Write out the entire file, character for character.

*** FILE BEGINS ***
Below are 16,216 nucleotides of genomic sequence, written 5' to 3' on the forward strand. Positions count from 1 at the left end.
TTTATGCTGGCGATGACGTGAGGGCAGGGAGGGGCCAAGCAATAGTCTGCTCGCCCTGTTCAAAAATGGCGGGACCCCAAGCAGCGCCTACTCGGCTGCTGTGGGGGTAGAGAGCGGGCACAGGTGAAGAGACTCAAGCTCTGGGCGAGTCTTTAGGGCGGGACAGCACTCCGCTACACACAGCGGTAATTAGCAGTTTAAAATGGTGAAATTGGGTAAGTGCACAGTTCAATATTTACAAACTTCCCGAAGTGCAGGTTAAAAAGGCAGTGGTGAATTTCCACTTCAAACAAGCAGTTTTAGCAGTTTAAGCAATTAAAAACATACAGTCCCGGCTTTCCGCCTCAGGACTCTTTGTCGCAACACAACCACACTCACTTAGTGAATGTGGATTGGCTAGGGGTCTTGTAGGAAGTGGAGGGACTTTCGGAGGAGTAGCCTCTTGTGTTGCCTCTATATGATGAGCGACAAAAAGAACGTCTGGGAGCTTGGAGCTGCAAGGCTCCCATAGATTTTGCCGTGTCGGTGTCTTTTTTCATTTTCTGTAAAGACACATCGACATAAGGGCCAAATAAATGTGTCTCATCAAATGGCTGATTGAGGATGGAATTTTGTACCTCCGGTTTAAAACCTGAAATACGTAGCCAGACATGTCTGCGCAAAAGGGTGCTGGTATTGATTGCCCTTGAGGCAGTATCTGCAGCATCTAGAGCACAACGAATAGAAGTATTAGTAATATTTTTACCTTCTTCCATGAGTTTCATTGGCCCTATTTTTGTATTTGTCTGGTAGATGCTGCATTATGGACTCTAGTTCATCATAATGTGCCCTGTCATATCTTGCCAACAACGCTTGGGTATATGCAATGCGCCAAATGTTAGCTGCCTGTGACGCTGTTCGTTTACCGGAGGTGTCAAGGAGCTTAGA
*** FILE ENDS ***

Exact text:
Below are 16,216 nucleotides of genomic sequence, written 5' to 3' on the forward strand. Positions count from 1 at the left end.
TTTATGCTGGCGATGACGTGAGGGCAGGGAGGGGCCAAGCAATAGTCTGCTCGCCCTGTTCAAAAATGGCGGGACCCCAAGCAGCGCCTACTCGGCTGCTGTGGGGGTAGAGAGCGGGCACAGGTGAAGAGACTCAAGCTCTGGGCGAGTCTTTAGGGCGGGACAGCACTCCGCTACACACAGCGGTAATTAGCAGTTTAAAATGGTGAAATTGGGTAAGTGCACAGTTCAATATTTACAAACTTCCCGAAGTGCAGGTTAAAAAGGCAGTGGTGAATTTCCACTTCAAACAAGCAGTTTTAGCAGTTTAAGCAATTAAAAACATACAGTCCCGGCTTTCCGCCTCAGGACTCTTTGTCGCAACACAACCACACTCACTTAGTGAATGTGGATTGGCTAGGGGTCTTGTAGGAAGTGGAGGGACTTTCGGAGGAGTAGCCTCTTGTGTTGCCTCTATATGATGAGCGACAAAAAGAACGTCTGGGAGCTTGGAGCTGCAAGGCTCCCATAGATTTTGCCGTGTCGGTGTCTTTTTTCATTTTCTGTAAAGACACATCGACATAAGGGCCAAATAAATGTGTCTCATCAAATGGCTGATTGAGGATGGAATTTTGTACCTCCGGTTTAAAACCTGAAATACGTAGCCAGACATGTCTGCGCAAAAGGGTGCTGGTATTGATTGCCCTTGAGGCAGTATCTGCAGCATCTAGAGCACAACGAATAGAAGTATTAGTAATATTTTTACCTTCTTCCATGAGTTTCATTGGCCCTATTTTTGTATTTGTCTGGTAGATGCTGCATTATGGACTCTAGTTCATCATAATGTGCCCTGTCATATCTTGCCAACAACGCTTGGGTATATGCAATGCGCCAAATGTTAGCTGCCTGTGACGCTGTTCGTTTACCGGAGGTGTCAAGGAGCTTAGA